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Experiencing some unexpected performance from Microsoft ImmutableList from NuGet package Microsoft.Bcl.Immutable version 1.0.34 and also 1.1.22-beta

When removing items from the immutable list the performance is very slow. For an ImmutableList containing 20000 integer values (1...20000) if starting to remove from value 20000 to 1 it takes about 52 seconds to remove all items from the list. If I do the same with a generic List<T> where I create a copy of the list after each remove operation it takes about 500 ms.

I was a bit surprised by these results since I thought the ImmutableList would be faster than copying a generic List<T>, but perhaps this is to be expected?

Example Code

// Generic List Test
var genericList = new List<int>();

var sw = Stopwatch.StartNew();
for (int i = 0; i < 20000; i++)
{
    genericList.Add(i);
    genericList = new List<int>(genericList);
}
sw.Stop();
Console.WriteLine("Add duration for List<T>: " + sw.ElapsedMilliseconds);
IList<int> completeList = new List<int>(genericList);

sw.Restart();

// Remove from 20000 -> 0.
for (int i = completeList.Count - 1; i >= 0; i--)
{
    genericList.Remove(completeList[i]);
    genericList = new List<int>(genericList);
}
sw.Stop();
Console.WriteLine("Remove duration for List<T>: " + sw.ElapsedMilliseconds);
Console.WriteLine("Items after remove for List<T>: " + genericList.Count);


// ImmutableList Test
var immutableList = ImmutableList<int>.Empty;

sw.Restart();
for (int i = 0; i < 20000; i++)
{
    immutableList = immutableList.Add(i);
}
sw.Stop();
Console.WriteLine("Add duration for ImmutableList<T>: " + sw.ElapsedMilliseconds);

sw.Restart();

// Remove from 20000 -> 0.
for (int i = completeList.Count - 1; i >= 0; i--)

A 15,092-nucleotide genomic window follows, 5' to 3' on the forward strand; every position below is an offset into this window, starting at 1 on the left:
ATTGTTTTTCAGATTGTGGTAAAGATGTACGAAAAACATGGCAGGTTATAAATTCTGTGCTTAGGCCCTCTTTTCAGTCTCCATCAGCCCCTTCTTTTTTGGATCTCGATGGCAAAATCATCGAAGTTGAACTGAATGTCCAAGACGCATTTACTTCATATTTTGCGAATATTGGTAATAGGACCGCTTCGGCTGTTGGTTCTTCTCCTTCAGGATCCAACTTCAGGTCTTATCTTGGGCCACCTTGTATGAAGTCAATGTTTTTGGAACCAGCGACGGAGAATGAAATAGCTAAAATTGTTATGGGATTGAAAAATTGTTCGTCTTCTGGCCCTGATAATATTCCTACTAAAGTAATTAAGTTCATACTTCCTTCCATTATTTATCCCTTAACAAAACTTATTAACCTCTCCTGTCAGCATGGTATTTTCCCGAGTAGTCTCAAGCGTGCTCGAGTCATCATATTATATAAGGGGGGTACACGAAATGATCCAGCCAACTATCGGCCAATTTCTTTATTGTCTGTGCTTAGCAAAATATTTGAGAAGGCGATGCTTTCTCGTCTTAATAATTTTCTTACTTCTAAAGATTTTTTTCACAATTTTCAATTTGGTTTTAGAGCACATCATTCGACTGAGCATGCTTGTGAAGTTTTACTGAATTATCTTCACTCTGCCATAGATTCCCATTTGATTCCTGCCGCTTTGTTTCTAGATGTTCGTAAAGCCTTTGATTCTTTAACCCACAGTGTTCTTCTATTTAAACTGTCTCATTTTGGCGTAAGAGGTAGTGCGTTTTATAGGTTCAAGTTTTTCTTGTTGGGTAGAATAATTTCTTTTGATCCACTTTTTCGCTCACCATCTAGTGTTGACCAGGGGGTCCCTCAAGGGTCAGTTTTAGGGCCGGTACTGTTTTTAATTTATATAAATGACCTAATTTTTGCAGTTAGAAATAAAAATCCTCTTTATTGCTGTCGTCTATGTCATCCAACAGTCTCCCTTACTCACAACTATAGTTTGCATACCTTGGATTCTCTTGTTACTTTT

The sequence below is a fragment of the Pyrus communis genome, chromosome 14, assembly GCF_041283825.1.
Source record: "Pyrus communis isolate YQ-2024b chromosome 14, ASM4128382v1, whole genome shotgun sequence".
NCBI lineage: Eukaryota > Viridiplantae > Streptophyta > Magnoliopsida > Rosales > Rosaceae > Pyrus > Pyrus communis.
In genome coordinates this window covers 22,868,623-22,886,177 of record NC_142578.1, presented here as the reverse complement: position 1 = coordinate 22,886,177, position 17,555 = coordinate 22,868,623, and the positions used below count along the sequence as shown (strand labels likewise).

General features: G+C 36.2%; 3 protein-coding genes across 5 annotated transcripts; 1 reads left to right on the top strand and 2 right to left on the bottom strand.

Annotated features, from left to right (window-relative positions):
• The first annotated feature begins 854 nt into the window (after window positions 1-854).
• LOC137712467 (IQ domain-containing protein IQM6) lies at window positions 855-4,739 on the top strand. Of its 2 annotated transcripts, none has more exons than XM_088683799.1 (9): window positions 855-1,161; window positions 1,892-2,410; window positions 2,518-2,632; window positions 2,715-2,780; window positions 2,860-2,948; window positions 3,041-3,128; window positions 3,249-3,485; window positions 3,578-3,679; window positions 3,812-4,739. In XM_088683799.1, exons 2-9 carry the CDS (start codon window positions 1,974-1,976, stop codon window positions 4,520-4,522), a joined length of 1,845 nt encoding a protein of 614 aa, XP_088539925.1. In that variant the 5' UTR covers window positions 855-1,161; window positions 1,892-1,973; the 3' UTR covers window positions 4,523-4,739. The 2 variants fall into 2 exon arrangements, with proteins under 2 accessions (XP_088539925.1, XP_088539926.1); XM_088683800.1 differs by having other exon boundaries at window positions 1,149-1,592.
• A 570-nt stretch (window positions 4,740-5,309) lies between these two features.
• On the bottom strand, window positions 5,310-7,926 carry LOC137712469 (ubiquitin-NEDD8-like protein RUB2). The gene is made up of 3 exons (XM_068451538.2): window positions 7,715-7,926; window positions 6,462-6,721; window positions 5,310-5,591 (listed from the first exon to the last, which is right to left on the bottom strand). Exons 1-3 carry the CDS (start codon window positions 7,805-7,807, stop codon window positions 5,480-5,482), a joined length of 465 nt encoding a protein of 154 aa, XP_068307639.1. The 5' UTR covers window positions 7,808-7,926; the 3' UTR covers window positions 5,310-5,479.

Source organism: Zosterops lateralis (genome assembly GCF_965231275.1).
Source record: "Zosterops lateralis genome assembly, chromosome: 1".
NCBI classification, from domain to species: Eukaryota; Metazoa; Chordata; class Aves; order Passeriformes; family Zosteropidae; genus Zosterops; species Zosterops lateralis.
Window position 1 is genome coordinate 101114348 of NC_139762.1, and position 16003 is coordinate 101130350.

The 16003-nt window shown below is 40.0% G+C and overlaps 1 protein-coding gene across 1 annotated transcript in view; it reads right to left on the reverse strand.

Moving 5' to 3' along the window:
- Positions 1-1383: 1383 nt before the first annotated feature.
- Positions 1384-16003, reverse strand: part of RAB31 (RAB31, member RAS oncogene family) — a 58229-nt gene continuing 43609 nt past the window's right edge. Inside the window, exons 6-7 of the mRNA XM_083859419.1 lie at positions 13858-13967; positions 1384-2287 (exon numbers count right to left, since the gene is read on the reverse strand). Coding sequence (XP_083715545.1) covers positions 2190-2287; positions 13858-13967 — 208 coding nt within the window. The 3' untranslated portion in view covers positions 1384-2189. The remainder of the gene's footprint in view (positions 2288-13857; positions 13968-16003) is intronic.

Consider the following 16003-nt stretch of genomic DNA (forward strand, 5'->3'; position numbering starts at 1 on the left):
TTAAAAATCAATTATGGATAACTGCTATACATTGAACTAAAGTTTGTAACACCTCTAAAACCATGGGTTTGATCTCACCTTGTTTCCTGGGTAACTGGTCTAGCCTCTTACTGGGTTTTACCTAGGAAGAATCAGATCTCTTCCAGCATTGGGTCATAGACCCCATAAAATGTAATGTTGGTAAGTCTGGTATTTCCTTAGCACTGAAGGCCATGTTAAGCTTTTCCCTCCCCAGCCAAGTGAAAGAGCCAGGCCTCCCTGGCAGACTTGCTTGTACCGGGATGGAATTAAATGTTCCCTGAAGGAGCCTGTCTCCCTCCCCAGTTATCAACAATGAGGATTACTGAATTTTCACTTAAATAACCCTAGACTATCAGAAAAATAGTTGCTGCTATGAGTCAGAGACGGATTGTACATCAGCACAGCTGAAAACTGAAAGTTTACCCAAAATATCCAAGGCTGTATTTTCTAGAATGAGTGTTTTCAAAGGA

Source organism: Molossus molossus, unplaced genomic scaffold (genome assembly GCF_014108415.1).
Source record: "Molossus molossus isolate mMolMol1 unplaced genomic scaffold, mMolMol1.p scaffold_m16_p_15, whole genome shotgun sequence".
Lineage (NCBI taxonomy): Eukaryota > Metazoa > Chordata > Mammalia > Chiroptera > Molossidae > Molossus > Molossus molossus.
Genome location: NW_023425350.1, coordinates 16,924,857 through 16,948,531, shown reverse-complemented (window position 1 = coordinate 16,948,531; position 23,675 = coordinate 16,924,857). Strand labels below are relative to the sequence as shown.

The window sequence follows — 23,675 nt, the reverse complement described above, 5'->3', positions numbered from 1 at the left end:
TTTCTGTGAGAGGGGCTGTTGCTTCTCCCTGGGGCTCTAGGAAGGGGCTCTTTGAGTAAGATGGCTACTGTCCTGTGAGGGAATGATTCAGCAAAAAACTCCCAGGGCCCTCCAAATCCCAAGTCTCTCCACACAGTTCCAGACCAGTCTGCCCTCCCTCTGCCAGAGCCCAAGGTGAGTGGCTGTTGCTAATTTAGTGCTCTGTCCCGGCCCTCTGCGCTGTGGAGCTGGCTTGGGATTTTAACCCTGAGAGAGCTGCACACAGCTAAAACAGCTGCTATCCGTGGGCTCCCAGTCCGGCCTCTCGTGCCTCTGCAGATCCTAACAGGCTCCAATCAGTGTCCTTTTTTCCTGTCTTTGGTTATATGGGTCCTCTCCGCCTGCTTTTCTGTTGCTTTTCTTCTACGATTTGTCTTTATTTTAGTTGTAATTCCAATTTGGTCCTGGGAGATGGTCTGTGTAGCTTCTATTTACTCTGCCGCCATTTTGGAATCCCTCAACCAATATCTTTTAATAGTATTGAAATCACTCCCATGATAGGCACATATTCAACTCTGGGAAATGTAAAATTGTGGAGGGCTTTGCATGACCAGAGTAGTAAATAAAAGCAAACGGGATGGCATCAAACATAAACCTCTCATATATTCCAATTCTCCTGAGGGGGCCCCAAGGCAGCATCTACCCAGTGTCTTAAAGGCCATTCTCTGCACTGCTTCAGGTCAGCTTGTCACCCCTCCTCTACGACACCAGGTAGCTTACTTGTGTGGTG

{
    immutableList = immutableList.Remove(completeList[i]);
}
sw.Stop();
Console.WriteLine("Remove duration for ImmutableList<T>: " + sw.ElapsedMilliseconds);
Console.WriteLine("Items after remove for ImmutableList<T>: " + immutableList.Count);

Update

If removing items from the start of the ImmutableList, like with a normal foreach loop, then performance is a lot better. Removing all items then takes less than 100 ms. This is not something you can do in all scenarios, but can be good to know.

share|improve this question
    
Have you tried using the RemoveAt method? See msdn.microsoft.com/en-us/library/dn456151.aspx – Kris Vandermotten Jul 16 '14 at 16:39
    
I've deleted, now, 2 answers because I mis-understood the above code and the implementation of ImmutableList. @Servy had some useful comments on the nature of ImmutableList - "It's implemented as a binary search tree", which are lost in my deleted posts. – antiduh Jul 16 '14 at 16:56
    
Have not tried RemoveAt @KrisVandermotten because it is not useful in my real world scenario. Will probably stick to the old List<T> and do a combination of locking and snapshots instead of using the ImmutableList<T>. – Thomas Jul 17 '14 at 12:21
    
If RemoveAt is not useful in your real world scenario, then this test is not representative for your real world scenario either. You are removing at the end of the list, which is a special case that happens to be fast on a mutable list. – Kris Vandermotten Jul 18 '14 at 15:32
up vote 4 down vote accepted

The Remove method has to scan the entire list to find the element to remove. The removal itself is O(1) because only the last element needs to be popped off. Both algorithms have quadratic performance.

Why the enormous difference in run time? Probably, because ImmutableList is a tree structure internally. This means that to scan the list there are high amounts of pointer dereferencing and unpredictable branches and memory accesses. That is very slow.

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